Yesterday’s blog post, “Man I Wish You Were Never Born,” took to task the whole of the human race for the fact that Homo sapiens doesn’t just kill other animals to fill their bellies, they destroy them in droves out of spite, to eliminate the competition…or just for fun. That post received across-the-board praise from readers committed enough to the cause to take a sober view of the only species ever to fly to moon, invent a god or cause a mass extinction.
But do I dare take it a step further and examine the origins of the overexploitation of non-humans when doing so means questioning the nearly universally-held tenant that certain groups of people shall remain blameless, even genetically incapable of wrongdoing? Well, just to prove that I’m an equal opportunity misanthrope and my compassionate misanthropy is colorblind, I’m going to come right out and say that contrary to popular belief, the hunting practices of stone-age people were extremely cruel and often had a staggering impact on wildlife populations.
Ever since the first hominid shunned our primate predecessor’s plant-eating lifestyle and sank its teeth into the flesh of another animal, our hairy fore-bearers have been scratching their heads, and armpits, trying to devise deadlier weapons than their neighbors. The simple, sharpened stick, later recognizable as the spear, reigned for over a hundred centuries before the atlatl propelled the human predator to a higher level of planetary destruction. With that new technology, localized over-hunting—then early mass extinctions—followed the spread of Homo sapiens to every corner of the earth. Later, of course, gunpowder unleashed a firestorm the likes of which the world had never known.
So, why bring this up? Why not let people have their illusions about their peaceful origins and the notion that any humans were ever harmonious in their animal exploitation? Because belief in fantasy only fuels the case for hunting and delays the day we finally move beyond it as a species.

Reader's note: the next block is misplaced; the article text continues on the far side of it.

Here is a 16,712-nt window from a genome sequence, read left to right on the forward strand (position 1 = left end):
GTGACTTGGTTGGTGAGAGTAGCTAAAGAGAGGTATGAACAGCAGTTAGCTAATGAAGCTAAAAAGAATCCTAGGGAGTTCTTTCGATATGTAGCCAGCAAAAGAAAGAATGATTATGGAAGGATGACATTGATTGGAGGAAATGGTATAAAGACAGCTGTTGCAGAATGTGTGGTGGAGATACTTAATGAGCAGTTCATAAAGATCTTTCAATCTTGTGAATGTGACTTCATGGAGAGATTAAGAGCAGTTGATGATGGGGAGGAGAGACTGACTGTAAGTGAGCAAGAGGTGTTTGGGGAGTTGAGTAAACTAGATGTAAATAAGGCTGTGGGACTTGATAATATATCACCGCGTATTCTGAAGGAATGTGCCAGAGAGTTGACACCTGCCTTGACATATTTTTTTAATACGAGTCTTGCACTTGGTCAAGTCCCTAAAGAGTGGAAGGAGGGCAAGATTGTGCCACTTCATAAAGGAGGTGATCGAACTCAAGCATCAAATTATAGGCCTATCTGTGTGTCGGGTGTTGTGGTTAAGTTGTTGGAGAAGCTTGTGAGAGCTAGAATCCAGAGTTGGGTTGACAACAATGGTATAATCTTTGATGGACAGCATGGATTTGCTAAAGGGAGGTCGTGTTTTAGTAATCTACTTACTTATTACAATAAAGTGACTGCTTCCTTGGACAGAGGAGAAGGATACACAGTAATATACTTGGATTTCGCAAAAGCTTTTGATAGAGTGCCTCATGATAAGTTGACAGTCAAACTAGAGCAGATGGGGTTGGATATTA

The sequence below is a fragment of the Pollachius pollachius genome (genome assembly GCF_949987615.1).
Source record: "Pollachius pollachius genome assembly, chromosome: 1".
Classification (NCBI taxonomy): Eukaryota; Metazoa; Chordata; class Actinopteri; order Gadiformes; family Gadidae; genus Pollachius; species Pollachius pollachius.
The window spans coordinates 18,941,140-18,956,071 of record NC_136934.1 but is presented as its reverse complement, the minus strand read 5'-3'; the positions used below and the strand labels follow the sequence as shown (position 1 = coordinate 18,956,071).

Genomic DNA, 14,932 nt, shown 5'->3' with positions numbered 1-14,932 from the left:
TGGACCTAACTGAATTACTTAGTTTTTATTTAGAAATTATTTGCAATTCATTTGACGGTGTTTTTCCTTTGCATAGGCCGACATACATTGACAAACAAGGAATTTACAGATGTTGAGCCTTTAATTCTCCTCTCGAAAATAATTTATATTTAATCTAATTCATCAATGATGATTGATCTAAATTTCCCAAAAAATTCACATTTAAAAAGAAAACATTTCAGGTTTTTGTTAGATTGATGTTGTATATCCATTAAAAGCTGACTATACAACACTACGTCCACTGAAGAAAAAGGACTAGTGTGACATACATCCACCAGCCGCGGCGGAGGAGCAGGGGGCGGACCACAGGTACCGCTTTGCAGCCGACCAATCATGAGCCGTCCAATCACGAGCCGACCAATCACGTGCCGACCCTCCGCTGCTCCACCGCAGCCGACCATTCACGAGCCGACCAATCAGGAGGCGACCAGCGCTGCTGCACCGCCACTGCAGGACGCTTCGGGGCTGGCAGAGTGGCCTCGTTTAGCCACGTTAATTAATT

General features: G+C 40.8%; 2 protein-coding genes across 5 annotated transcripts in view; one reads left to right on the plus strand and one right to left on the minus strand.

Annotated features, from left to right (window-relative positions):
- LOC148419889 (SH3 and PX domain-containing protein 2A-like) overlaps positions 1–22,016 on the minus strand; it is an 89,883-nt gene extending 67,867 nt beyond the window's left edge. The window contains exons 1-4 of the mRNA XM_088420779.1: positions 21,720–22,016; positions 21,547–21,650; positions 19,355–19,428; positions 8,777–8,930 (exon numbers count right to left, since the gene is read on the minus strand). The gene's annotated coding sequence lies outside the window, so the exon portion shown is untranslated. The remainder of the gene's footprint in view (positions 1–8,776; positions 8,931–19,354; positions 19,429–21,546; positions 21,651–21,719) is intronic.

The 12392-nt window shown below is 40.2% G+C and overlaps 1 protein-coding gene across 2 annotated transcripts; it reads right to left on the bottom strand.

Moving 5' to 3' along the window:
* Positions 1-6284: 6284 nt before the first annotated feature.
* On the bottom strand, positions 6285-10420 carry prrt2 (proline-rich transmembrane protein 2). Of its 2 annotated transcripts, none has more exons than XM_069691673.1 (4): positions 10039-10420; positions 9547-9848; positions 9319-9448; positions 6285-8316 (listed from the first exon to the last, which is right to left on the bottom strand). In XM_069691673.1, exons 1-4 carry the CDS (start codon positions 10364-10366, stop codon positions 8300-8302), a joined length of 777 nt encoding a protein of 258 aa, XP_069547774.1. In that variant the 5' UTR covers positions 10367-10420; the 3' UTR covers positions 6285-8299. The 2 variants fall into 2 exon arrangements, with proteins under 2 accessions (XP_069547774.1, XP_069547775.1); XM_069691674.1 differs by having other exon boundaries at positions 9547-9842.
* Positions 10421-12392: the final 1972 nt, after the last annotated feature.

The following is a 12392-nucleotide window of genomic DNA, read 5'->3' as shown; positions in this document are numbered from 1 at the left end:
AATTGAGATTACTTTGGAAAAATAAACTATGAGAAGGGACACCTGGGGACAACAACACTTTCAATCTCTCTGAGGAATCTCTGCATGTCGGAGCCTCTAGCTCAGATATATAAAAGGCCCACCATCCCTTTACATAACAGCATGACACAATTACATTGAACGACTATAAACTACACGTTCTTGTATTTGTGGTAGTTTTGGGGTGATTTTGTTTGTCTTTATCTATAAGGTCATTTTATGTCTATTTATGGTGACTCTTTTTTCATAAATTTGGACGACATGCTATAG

Harvard biological anthropologist Richard Wrangham and author Dale Peterson address revisionist history in their 1996 book, Demonic Males: Apes and the Roots of Human Violence. In a chapter titled “Paradise Imagined” they write: “Many of us who…absorbed the ideas of anthropologists like Margaret Mead, find deeply comforting their evocation of paradise and their notion that human evil is a culturally acquired thing, an arbitrary garment that can be cast off like our winter clothes.” The chapter goes on to challenge this fallacy with examples of human ill-behavior throughout the ages and concludes with: “To find a better world we must look not to a romanticized and dishonest dream forever receding into the primitive past, but to a future that rests on proper understanding of ourselves.”
Some folks find it painful to accept that pioneering Paleo-Indians, the predecessors of Native Americans, actually drove aboriginal animals like horses over cliffs by the thousands and ultimately to an early extinction. Now, Washington’s Yakima tribe wants to send their wild horses (brought back to the continent and inadvertently released by early Spaniards) to modern-day slaughterhouses, like the introduced cows they raise on their reservations.
A Seattle news article entitled, “Yakamas Urge Feds to Consider Horse Slaughter,” quotes Yakama Nation Chairman, Harry Smiskin, who said in a March 29 letter to President Barack Obama and Agriculture Secretary Tom Vilsack: “We don’t understand why it is OK to slaughter many animals in this country – certainly the White House and the USDA have meat on their cafeteria menus every day – but for some reason horses are considered sacrosanct.” One of the absurd excuses Smiskin presents for pushing horse slaughter plants is that they are a “humane” way to deal with unwanted horse herds. I’m sorry, but being crowded into a windowless building of an industrial slaughterhouse that reeks of blood and reverberates with the sound of saw blades cutting bone and the cries of terrified animals being butchered alive is anything but humane for domestic cows—let alone wild horses!
This is just the latest instance of an autonomous Washington State tribe undermining federal protections for animals. The Makah mocked the Marine Mammal Protection Act by blasting a grey whale to death with a 50 caliber rifle, the Colvilles instated the first and only wolf hunt in the state since wolves started to make a comeback and now the Yakimas are pushing back advancements made for wild horses.
Ironically, the captains of animal industry are using our politically correct attitudes toward Native Americans to further their agendas and squelch the perception that any other species besides Homo sapiens has intrinsic value. After all, only a misanthropist or an animal rights extremist would dare to question the stated objective of an American Indian.